On his webpage Mike Parker has a quote from The Daily Mail exclaiming “He’s gay! He’s liberal! He’s borderline pagan! He’s even sort of Welsh!” This introduction won me over straight away and after reading this exploration and celebration of the nation’s footpaths and rights of way I might also add “He’s very funny……”. In short he seems very much like a man it would be very pleasant to go for a wander with, and, if you can’t, the next best thing might be to read about his own wanderings…
The book starts in that most neglected of walking environments, our own back yard. Parker admits to having been horrified at the erection of a series of footpath signs on his local patch, signs directing the non-local hordes to pathways and thoroughfares once the preserve of locals. This episode inspires him to investigate just how many paths and rights of way exist within a 3 mile radius of where he lives, he is stunned by the number and so his journey begins. The book blends research and narrative in equal measure and touches on the thorny issue of access rights from the trespassers of the Northern cities to the more recent battles with Nicholas Van Hoogstraaten. Holy cows are regularly attacked, the Kinder Scout trespass was a triumph of PR over substance and the Wainwright Coast to coast is abandoned after two days in favour of a journey across Wales, but it’s all done in the best possible humour.
Parker roams far and wide across the country from The Ridgeway and Thames Path in the South to The Pennine Way and Morecombe Bay path in the North. The latter provides one of the most thought provoking passages in the book where Parker explores whether just because a right of way has existed since time immemorial it should be marked on the map (a relatively recent development anyway). The path that crosses Morecombe Bay is deadly and yet there it sits a bold green dotted line marching unhindered across the sand. I ended the book thinking that those on the polar opposites of the debate, governed by a stubborn insistence that on the one hand “none shall pass” and on the other “this path must be marked even if it hasn’t existed on the ground for 50 years” were so eaten up with their own prejudices and concerns that the ship of common sense had long since set sale.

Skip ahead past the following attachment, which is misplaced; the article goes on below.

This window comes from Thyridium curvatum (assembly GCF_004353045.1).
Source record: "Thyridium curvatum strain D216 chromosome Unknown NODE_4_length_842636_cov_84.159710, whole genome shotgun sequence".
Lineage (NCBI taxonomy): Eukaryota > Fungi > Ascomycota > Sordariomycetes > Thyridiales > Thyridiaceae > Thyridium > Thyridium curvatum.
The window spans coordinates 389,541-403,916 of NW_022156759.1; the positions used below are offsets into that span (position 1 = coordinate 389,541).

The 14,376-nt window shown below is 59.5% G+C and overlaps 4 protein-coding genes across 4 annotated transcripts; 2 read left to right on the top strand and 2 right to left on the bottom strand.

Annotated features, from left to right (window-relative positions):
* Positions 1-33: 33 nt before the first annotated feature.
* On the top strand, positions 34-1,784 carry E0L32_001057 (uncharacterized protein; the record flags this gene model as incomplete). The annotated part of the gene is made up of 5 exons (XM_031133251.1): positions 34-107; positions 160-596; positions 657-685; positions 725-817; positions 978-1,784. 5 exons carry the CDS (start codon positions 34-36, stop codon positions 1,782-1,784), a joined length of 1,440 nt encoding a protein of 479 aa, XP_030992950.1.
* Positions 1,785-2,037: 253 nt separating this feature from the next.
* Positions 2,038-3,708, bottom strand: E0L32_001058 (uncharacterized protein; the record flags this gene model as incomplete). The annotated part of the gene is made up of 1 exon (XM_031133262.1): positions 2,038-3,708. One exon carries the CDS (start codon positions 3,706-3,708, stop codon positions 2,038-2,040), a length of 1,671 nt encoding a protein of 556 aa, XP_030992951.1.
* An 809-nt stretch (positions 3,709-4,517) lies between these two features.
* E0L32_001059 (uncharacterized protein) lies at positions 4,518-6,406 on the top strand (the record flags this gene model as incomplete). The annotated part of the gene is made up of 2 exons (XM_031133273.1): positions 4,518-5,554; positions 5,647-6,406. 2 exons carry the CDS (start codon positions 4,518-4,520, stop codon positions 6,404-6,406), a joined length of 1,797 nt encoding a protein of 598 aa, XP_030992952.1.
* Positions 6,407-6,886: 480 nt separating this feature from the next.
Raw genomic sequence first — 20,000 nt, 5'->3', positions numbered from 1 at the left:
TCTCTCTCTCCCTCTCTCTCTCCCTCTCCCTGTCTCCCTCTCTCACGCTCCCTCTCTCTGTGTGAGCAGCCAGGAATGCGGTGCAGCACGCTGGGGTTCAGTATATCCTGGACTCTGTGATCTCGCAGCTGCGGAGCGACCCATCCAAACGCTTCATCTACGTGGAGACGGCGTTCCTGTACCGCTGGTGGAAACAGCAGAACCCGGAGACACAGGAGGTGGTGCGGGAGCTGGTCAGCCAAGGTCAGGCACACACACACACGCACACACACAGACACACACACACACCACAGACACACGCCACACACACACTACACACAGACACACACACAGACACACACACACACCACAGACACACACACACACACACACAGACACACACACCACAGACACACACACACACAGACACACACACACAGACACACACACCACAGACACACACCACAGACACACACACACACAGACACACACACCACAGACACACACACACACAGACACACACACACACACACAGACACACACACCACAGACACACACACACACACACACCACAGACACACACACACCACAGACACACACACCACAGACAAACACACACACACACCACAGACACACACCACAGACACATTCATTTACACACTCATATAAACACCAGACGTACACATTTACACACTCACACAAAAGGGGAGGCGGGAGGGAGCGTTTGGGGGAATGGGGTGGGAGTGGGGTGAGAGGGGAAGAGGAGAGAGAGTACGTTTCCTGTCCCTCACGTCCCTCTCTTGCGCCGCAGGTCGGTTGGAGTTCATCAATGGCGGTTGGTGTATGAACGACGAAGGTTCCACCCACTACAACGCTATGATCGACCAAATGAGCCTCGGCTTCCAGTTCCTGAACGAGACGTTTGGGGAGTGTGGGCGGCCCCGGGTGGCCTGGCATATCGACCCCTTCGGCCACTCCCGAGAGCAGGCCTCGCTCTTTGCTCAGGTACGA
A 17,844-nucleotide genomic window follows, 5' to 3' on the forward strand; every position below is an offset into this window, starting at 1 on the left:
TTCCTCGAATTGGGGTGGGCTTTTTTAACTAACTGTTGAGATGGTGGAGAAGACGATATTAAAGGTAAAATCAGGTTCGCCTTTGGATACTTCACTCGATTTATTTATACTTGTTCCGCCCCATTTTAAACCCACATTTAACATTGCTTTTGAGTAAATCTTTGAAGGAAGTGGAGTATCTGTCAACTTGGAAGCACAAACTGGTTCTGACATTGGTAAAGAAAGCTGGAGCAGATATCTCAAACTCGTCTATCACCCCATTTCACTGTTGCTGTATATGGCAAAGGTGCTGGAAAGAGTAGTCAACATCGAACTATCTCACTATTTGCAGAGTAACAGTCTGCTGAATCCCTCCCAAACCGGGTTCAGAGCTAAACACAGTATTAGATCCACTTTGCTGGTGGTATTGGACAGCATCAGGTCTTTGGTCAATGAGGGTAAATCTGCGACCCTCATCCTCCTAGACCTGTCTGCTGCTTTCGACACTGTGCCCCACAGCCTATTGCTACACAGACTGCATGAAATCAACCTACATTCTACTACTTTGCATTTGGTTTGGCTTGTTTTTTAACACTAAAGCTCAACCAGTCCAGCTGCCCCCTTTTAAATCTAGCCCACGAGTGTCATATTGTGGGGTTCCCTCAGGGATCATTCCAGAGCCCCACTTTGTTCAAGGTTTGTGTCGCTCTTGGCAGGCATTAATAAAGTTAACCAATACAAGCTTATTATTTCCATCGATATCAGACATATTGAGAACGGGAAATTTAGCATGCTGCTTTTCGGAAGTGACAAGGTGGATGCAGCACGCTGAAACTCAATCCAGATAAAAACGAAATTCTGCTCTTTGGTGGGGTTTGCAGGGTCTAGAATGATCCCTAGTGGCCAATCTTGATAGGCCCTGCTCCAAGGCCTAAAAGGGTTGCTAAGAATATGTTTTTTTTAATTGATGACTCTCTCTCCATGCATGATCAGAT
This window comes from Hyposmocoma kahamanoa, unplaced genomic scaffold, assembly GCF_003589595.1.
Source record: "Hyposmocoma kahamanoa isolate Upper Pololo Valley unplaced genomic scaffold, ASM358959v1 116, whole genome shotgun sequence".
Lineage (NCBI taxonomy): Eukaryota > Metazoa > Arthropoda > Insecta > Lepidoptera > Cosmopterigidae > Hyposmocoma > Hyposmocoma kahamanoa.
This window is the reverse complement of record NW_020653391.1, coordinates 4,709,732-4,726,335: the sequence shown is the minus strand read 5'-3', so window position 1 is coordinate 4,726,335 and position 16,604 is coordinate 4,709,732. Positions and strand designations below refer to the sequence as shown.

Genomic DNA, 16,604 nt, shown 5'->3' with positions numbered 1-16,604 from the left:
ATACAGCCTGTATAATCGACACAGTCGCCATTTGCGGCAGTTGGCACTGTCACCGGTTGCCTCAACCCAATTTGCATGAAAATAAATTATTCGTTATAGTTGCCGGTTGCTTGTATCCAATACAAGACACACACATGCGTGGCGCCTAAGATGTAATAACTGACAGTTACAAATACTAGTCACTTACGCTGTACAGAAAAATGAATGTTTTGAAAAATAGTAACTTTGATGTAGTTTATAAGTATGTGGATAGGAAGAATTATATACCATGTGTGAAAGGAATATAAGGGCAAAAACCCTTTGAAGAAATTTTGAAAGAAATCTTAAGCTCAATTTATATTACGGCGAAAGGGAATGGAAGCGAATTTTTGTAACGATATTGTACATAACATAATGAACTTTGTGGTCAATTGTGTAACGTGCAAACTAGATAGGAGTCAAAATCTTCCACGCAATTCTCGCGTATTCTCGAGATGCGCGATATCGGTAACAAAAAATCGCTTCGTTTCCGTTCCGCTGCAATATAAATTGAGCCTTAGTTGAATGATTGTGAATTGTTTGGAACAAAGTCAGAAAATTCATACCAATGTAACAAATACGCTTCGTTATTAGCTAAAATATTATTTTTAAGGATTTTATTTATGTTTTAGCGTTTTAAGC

Mr Parker however has succeeded in winning me over with this humorous, well informed, thoughtfully researched and thoroughly readable book which has reminded me that in spite of the odd imperfection here in Britain we don’t know how lucky we are to have a system of public footpaths and rights of access that much of the world can only dream of.